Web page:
For many people, the blame for their injury is easy to place. Individuals involved in a car accident with a negligent driver know who to point the blame at. The same is true for someone who suffers a fall injury due to a carelessness of a property owner. But can I claim personal injury if it was my fault? The short answer, with conditions, is Yes.
Personal injury cases are often straight forward when there is little doubt as to the identify of the responsible party. Things can become more complicated if you share in the blame for the accident. The good news is that under some circumstances you could pursue a personal injury claim even if your accident was your fault.
It is important to remember that your degree of liability is a legal question best left to an attorney. You might be surprised to learn that another party is responsible for your injuries despite your feelings of guilt about an accident. The team at Olson & Sons could evaluate your case and advise you on your options.
What Is Comparative Negligence in Hawai’i?
When an injured party shares in the responsibility for an accident, a legal standard known as comparative negligence applies. The good news is that many plaintiffs could still recover financial compensation for an injury that they played a part in causing. However, their share of liability could limit their compensation or in some cases bar it entirely.
There are different types of comparative negligence standards across the country. While each state addresses this issue differently, Hawaii takes an approach that is commonly referred to as the 51% rule. Under this rule, you have the chance to secure financial compensation for your injuries as long as you are less than 51 percent at fault for the injury. If you are primarily at fault, the rule bars you entirely from recovering compensation from the other party.
There is another aspect of this rule you should be aware of. While you have the right to pursue a claim for compensation when your liability is less than 51 percent, that does not mean you will recover all of the damages stemming from your injury.
Under comparative negligence, you are only entitled to recover the percentage of your damages that are attributable to the other party. That means the higher your degree of fault, the smaller percentage of your damages will be awarded to you.
How a Jury Applies Comparative Negligence in Hawai’i
The process of awarding damages under the comparative negligence standard is a two-step process. The judge or jury will first evaluate the evidence you present regarding the total amount of damages you are owed. This includes everything from your medical expenses to your pain and suffering.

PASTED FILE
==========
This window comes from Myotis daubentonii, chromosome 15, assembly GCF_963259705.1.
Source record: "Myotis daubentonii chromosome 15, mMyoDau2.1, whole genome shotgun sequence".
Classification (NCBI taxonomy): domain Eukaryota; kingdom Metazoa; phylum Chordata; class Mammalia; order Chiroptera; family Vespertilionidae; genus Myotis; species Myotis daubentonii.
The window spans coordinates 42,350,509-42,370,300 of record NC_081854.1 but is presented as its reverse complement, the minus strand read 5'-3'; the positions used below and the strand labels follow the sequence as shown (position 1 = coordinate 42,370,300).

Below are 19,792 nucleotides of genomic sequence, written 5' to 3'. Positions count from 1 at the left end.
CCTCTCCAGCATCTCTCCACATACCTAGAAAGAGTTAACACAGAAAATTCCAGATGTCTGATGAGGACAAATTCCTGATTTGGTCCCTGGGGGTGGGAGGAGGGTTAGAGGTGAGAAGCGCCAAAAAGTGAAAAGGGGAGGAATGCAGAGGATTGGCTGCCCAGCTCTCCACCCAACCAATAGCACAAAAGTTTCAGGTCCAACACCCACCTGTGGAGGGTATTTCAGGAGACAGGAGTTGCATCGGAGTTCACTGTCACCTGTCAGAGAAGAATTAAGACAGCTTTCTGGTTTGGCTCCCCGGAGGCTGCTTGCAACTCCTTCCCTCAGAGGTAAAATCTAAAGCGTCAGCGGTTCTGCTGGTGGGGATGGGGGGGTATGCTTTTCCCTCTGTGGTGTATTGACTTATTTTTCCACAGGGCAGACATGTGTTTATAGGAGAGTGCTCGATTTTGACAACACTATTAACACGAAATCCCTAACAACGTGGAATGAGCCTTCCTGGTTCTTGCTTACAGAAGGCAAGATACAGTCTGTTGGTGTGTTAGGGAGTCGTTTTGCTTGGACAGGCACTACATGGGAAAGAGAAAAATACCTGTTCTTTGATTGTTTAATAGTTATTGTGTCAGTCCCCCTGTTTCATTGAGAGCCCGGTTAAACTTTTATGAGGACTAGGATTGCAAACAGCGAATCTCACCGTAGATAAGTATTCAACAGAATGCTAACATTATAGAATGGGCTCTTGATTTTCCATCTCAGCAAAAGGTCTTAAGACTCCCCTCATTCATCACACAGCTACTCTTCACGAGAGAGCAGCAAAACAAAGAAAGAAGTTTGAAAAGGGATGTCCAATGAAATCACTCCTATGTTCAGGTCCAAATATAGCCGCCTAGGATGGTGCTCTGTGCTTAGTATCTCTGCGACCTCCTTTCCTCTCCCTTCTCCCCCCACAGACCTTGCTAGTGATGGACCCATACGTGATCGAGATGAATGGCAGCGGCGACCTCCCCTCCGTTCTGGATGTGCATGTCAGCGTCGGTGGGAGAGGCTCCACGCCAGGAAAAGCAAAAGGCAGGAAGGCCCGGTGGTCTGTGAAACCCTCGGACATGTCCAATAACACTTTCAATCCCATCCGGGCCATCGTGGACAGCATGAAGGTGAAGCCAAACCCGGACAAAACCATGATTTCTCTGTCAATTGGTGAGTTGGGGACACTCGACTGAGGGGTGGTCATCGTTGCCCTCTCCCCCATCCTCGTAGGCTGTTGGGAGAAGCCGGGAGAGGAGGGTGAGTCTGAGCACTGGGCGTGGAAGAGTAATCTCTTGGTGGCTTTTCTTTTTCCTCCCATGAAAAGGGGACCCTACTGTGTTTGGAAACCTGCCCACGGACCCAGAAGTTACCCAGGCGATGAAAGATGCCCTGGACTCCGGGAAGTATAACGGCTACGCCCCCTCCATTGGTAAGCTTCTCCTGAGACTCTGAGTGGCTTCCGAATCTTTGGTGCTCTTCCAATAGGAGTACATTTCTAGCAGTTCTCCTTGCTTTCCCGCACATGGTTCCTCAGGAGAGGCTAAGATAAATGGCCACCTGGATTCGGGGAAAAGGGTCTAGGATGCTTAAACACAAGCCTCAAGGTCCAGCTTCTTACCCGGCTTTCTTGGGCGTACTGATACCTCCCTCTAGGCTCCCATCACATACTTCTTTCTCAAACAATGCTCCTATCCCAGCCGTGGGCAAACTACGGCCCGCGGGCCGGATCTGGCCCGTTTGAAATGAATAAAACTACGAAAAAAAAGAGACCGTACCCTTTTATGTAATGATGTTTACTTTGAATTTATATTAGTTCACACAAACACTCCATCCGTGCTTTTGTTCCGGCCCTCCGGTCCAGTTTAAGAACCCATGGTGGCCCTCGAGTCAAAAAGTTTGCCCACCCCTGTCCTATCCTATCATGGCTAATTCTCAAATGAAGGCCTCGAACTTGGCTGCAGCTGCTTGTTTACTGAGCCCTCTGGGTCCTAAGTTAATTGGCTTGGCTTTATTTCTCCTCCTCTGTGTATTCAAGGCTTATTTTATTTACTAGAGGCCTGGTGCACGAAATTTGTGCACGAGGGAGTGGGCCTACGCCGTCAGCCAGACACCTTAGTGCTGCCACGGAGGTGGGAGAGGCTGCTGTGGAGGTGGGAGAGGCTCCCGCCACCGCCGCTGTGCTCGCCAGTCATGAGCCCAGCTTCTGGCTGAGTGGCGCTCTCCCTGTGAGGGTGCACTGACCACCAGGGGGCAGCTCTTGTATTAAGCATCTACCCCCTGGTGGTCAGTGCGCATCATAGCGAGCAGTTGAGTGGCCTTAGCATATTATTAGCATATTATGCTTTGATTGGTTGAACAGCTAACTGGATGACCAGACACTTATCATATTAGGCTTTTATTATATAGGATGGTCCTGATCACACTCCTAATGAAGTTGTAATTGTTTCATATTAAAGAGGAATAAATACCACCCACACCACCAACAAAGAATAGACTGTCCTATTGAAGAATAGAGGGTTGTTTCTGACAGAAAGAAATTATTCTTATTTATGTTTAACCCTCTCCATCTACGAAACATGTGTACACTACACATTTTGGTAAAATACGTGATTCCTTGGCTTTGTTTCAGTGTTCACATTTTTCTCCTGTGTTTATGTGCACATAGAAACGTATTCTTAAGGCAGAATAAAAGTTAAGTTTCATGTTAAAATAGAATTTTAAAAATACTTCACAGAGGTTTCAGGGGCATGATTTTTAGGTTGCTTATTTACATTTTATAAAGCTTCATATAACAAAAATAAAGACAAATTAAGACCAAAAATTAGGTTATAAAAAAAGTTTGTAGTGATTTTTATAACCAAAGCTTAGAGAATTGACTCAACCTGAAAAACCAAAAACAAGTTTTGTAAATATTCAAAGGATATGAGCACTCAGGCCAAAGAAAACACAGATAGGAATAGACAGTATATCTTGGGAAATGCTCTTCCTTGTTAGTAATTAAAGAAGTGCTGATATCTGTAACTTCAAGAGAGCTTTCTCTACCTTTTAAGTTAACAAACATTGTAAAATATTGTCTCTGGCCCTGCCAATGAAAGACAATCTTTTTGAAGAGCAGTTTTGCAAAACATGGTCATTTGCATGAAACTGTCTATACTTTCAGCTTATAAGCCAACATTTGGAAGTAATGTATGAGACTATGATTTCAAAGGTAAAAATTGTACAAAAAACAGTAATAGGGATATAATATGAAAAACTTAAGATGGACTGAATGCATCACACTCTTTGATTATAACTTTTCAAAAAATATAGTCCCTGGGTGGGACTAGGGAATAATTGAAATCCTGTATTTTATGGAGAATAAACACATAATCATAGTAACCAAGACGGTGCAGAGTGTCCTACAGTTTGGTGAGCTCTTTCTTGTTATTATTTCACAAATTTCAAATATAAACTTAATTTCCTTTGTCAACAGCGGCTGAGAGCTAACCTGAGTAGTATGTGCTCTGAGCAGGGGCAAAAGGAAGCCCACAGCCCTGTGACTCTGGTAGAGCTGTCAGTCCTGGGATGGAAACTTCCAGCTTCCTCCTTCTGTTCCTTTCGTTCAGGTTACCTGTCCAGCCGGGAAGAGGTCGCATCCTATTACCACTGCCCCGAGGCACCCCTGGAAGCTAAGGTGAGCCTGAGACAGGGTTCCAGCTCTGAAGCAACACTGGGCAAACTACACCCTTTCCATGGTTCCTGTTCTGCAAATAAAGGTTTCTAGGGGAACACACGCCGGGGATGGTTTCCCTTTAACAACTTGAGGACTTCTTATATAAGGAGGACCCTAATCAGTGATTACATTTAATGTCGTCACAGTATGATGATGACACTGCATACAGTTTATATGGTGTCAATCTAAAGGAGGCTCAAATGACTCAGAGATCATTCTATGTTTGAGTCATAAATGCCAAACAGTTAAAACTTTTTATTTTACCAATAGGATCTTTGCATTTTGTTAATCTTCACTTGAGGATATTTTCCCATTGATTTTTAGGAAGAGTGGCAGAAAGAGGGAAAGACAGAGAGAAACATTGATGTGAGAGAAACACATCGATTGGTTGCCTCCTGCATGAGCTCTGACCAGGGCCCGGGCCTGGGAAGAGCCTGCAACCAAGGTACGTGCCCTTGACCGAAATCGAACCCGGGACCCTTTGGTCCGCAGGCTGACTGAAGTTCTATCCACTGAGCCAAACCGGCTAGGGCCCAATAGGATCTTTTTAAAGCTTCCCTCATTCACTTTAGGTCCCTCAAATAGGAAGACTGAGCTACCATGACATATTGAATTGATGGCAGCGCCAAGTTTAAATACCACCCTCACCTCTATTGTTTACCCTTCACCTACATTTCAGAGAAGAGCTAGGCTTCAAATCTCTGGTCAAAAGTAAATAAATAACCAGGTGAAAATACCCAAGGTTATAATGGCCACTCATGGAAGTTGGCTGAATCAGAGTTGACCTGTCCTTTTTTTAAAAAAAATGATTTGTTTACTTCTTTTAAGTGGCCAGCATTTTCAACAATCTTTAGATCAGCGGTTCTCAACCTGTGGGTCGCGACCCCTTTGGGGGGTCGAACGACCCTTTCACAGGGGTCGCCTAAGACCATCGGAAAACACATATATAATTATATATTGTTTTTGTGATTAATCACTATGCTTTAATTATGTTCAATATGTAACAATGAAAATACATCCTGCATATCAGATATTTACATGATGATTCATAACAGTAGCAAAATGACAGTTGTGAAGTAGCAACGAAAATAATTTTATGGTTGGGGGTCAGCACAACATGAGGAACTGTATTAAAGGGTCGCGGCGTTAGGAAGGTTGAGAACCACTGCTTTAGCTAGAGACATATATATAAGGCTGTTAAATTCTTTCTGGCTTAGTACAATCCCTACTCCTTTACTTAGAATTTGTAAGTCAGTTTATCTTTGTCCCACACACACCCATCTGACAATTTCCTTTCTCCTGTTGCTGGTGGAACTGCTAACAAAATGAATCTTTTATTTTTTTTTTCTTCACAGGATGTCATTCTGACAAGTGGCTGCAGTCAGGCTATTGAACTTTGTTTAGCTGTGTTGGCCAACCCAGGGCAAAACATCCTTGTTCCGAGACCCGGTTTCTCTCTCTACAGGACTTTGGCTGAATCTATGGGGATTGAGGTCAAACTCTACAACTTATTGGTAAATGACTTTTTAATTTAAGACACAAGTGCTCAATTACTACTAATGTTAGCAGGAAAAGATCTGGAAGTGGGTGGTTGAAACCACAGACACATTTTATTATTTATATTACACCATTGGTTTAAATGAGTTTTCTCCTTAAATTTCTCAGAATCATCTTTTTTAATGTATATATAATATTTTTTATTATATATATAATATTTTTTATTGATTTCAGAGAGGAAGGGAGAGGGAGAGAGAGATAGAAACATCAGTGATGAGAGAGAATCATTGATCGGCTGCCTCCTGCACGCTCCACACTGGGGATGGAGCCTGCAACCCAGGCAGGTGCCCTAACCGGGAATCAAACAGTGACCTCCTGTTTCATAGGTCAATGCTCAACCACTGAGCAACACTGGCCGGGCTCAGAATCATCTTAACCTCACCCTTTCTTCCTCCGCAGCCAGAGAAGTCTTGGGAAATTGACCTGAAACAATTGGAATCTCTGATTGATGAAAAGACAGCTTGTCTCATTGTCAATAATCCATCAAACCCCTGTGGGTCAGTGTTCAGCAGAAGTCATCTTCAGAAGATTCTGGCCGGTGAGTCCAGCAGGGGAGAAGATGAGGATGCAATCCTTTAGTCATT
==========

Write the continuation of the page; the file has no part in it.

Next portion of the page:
The second step involves assigning every party to the lawsuit a percentage of fault that equals 100. If the defendant is entirely at fault, they will receive 100% of the fault and you will receive 0%. The court can divide the degree of fault any way it chooses.
Consider the following example. If you suffer $100,000 worth of damages in an accident, your degree of fault will determine how much of those damages you are likely to recover. If the jury finds you 0% at fault, you could receive the full amount of damages. If you are found to be 75% at fault, the court will not award you any damages at all. If you are found to be 10% at fault, the court will enter an award of $90,000, which is 90% of the damages you suffered.
How a Personal Injury Attorney in Kamuela or Kona Could Help
Far too many injury victims assume that they are not entitled to financial compensation due to the role they have played in causing their own accident. A consultation with an experienced attorney could provide crucial guidance that could show them they are entitled to a monetary award.
Our firm could review the facts of your case and advise you on whether you are partially at fault. Liability is a legal determination, and we are prepared to rely on our skill and experience to advise you on whether you face liability for your injuries.
Even if we determine you share in some of the fault of your own injuries, we may still be able to help you secure the compensation you deserve. Our team will negotiate with the other side in an effort to resolve your case through a negotiated settlement.
Discuss Your Claim in Kona or Kamuela with Olson & Sons
If you’re asking can I claim personal injury if it was my fault, the answer could be Yes. You could succeed with your personal injury claim even if you were partially at fault. Hawaii recognizes a legal doctrine known as comparative negligence. Under this rule, you could be entitled to a monetary award as long as you are less than 51% responsible for your own injuries.
The team of personal injury lawyers in Kona or Kamuela at Olson & Sons is ready to help you pursue your personal injury case. To learn how comparative fault could impact your recovery, schedule your free consultation right away.